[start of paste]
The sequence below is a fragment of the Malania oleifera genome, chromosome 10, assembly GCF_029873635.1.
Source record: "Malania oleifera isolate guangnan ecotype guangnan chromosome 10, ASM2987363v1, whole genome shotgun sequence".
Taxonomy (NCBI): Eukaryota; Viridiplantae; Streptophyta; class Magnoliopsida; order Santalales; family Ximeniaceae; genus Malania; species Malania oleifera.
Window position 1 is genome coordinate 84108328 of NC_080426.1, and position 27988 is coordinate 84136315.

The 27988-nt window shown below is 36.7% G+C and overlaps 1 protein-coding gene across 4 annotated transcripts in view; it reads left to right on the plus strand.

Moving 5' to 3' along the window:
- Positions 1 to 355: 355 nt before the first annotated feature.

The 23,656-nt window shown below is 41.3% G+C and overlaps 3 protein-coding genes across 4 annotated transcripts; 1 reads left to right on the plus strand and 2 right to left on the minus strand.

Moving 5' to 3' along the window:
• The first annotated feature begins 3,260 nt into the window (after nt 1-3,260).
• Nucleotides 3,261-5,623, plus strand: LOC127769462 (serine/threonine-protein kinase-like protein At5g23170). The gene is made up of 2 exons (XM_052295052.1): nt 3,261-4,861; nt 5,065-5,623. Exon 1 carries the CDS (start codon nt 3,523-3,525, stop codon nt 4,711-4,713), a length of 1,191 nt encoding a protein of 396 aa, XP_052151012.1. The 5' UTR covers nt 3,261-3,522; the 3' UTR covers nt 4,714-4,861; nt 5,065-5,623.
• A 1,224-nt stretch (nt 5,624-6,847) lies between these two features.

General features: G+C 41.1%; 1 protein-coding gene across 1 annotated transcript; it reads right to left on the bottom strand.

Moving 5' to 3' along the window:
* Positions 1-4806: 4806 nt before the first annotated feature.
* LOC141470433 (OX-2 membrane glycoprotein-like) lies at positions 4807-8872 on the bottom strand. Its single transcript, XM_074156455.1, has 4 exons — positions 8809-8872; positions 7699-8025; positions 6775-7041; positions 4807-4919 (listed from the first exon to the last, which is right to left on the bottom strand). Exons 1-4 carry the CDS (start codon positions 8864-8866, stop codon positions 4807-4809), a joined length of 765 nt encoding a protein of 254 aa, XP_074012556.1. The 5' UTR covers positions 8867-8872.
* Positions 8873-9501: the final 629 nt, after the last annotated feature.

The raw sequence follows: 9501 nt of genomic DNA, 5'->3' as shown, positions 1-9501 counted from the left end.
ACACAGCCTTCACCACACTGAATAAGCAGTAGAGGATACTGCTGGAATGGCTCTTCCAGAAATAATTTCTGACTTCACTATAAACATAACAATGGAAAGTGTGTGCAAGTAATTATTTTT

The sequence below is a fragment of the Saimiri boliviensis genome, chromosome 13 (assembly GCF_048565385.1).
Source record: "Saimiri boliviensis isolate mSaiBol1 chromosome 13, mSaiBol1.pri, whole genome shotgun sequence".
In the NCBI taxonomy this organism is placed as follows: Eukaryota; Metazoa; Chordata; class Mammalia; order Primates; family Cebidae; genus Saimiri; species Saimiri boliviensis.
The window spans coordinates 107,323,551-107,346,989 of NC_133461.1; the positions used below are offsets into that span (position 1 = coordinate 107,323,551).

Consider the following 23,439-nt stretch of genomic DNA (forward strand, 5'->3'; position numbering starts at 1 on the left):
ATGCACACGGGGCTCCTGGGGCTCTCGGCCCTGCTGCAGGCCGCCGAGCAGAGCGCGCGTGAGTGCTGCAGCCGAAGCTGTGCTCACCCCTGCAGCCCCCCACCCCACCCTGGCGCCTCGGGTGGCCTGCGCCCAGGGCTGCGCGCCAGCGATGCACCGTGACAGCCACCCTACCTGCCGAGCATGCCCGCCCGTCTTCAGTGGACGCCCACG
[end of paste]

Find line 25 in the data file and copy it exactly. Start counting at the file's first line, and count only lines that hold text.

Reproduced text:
ATGCACACGGGGCTCCTGGGGCTCTCGGCCCTGCTGCAGGCCGCCGAGCAGAGCGCGCGTGAGTGCTGCAGCCGAAGCTGTGCTCACCCCTGCAGCCCCCCACCCCACCCTGGCGCCTCGGGTGGCCTGCGCCCAGGGCTGCGCGCCAGCGATGCACCGTGACAGCCACCCTACCTGCCGAGCATGCCCGCCCGTCTTCAGTGGACGCCCACG